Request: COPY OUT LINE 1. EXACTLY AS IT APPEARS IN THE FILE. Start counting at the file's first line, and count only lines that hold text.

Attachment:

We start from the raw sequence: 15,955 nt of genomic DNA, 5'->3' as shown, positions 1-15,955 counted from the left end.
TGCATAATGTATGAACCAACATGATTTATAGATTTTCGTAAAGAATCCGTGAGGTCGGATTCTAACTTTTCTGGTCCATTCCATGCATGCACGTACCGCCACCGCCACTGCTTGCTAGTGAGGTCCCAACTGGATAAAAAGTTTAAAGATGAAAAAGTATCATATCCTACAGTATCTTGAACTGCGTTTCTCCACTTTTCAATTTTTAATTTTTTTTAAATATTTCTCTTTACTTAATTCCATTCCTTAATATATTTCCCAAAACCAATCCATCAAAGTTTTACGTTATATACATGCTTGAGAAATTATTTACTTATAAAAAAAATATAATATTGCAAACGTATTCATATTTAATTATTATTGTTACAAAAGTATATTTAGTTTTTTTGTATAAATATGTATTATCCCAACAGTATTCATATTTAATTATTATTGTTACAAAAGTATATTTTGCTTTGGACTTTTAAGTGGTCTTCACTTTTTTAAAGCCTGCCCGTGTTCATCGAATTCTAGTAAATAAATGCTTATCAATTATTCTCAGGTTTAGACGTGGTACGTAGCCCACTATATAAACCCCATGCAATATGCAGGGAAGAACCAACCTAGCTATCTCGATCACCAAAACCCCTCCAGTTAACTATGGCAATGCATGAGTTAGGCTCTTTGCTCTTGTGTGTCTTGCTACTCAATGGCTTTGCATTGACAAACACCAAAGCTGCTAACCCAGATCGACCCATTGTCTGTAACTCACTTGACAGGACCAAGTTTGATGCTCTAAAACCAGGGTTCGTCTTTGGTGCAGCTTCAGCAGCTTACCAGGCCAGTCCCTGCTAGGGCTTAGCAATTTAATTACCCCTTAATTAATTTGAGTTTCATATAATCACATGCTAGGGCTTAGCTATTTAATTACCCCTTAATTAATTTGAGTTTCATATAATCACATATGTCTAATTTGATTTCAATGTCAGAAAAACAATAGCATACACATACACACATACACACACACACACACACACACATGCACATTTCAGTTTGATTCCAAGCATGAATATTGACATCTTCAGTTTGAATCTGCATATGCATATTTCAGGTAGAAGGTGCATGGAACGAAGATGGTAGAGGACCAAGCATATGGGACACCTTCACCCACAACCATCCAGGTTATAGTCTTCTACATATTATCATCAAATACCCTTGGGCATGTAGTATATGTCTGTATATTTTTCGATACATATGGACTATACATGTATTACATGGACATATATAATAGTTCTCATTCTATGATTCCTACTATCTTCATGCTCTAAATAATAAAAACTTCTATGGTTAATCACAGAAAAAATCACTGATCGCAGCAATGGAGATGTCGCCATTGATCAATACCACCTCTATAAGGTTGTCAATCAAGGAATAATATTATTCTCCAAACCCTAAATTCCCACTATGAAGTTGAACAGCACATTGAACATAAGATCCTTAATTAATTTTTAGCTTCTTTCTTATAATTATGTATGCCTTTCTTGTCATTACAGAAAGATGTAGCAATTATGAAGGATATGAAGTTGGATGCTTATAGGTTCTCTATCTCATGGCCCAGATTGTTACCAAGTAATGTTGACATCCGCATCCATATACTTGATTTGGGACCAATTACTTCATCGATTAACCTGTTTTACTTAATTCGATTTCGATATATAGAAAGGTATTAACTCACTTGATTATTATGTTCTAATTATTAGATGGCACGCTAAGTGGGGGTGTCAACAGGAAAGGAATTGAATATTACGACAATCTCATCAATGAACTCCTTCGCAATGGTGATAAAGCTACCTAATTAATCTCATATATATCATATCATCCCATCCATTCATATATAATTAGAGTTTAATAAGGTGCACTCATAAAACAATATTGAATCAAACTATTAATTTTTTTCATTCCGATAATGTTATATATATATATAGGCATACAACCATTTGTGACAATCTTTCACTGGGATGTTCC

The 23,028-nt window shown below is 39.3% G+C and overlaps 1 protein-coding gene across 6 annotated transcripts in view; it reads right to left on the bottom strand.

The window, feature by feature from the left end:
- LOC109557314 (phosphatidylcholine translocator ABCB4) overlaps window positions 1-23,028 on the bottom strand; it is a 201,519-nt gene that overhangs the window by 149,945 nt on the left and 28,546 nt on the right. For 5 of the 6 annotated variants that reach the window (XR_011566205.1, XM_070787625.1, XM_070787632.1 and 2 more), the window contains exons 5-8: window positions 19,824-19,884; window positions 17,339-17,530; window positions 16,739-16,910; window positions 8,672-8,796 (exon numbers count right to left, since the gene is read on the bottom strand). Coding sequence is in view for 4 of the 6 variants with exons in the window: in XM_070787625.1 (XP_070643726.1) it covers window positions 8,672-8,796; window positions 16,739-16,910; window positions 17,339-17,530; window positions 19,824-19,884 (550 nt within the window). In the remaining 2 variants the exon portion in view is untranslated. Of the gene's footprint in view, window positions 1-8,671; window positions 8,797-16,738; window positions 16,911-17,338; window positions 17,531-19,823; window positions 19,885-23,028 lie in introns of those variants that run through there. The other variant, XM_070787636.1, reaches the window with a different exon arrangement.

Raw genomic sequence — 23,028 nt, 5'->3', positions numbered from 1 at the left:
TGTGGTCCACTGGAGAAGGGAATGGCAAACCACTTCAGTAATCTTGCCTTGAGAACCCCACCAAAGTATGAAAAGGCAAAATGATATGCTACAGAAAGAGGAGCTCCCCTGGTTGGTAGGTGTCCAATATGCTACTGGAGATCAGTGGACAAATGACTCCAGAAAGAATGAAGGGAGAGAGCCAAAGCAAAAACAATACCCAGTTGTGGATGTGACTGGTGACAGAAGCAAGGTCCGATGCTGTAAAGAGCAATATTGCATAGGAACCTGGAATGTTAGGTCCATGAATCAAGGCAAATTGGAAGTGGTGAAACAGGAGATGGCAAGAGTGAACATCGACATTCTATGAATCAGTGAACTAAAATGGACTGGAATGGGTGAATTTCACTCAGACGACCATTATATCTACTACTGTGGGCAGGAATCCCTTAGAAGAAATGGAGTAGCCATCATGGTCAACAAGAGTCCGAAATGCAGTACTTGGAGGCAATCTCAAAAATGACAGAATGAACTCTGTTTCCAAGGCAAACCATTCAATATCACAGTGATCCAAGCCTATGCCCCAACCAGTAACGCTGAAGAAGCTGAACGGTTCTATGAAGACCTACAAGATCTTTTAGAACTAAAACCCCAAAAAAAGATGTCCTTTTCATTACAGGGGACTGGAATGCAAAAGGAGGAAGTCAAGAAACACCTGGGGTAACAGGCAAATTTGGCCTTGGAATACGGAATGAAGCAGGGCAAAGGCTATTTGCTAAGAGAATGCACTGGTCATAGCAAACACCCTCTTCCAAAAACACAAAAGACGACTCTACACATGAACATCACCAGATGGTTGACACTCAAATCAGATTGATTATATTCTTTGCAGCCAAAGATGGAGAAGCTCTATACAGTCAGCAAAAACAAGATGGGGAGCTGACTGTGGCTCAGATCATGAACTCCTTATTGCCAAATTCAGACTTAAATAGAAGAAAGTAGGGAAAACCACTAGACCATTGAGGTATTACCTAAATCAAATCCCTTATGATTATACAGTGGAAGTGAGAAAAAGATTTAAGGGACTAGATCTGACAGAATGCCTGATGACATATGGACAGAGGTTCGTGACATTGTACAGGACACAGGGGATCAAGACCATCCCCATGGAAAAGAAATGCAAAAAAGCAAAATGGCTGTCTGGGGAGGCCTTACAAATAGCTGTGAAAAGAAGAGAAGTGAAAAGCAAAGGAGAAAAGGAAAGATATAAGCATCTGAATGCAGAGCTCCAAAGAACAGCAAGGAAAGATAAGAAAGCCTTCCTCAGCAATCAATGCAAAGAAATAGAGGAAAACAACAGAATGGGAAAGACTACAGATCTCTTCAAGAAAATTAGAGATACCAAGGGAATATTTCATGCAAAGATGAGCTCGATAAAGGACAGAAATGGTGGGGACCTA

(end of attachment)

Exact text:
We start from the raw sequence: 15,955 nt of genomic DNA, 5'->3' as shown, positions 1-15,955 counted from the left end.